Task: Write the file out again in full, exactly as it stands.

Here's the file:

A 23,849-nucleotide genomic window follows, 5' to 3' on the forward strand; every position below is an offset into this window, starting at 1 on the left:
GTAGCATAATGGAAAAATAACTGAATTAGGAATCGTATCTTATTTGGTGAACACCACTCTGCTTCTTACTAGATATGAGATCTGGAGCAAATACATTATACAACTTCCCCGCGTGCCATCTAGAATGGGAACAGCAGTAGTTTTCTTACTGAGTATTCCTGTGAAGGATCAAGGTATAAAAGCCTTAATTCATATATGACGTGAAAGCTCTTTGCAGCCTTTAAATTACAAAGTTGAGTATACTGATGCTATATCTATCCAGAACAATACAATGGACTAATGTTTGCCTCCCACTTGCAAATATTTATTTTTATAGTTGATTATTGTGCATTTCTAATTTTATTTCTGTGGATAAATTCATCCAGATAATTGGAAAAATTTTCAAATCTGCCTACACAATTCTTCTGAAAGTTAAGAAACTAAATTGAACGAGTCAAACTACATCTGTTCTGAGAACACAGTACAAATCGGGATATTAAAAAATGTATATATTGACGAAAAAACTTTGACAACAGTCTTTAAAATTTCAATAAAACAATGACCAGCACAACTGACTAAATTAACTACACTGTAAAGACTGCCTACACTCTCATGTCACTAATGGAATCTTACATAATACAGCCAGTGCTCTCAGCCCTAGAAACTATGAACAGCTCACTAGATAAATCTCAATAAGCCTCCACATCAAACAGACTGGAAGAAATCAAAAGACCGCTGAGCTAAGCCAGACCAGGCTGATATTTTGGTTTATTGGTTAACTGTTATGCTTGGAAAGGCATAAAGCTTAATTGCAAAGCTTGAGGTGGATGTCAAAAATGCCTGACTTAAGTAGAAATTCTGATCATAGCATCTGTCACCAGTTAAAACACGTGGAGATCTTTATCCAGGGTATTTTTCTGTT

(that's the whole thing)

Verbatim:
A 23,849-nucleotide genomic window follows, 5' to 3' on the forward strand; every position below is an offset into this window, starting at 1 on the left:
GTAGCATAATGGAAAAATAACTGAATTAGGAATCGTATCTTATTTGGTGAACACCACTCTGCTTCTTACTAGATATGAGATCTGGAGCAAATACATTATACAACTTCCCCGCGTGCCATCTAGAATGGGAACAGCAGTAGTTTTCTTACTGAGTATTCCTGTGAAGGATCAAGGTATAAAAGCCTTAATTCATATATGACGTGAAAGCTCTTTGCAGCCTTTAAATTACAAAGTTGAGTATACTGATGCTATATCTATCCAGAACAATACAATGGACTAATGTTTGCCTCCCACTTGCAAATATTTATTTTTATAGTTGATTATTGTGCATTTCTAATTTTATTTCTGTGGATAAATTCATCCAGATAATTGGAAAAATTTTCAAATCTGCCTACACAATTCTTCTGAAAGTTAAGAAACTAAATTGAACGAGTCAAACTACATCTGTTCTGAGAACACAGTACAAATCGGGATATTAAAAAATGTATATATTGACGAAAAAACTTTGACAACAGTCTTTAAAATTTCAATAAAACAATGACCAGCACAACTGACTAAATTAACTACACTGTAAAGACTGCCTACACTCTCATGTCACTAATGGAATCTTACATAATACAGCCAGTGCTCTCAGCCCTAGAAACTATGAACAGCTCACTAGATAAATCTCAATAAGCCTCCACATCAAACAGACTGGAAGAAATCAAAAGACCGCTGAGCTAAGCCAGACCAGGCTGATATTTTGGTTTATTGGTTAACTGTTATGCTTGGAAAGGCATAAAGCTTAATTGCAAAGCTTGAGGTGGATGTCAAAAATGCCTGACTTAAGTAGAAATTCTGATCATAGCATCTGTCACCAGTTAAAACACGTGGAGATCTTTATCCAGGGTATTTTTCTGTT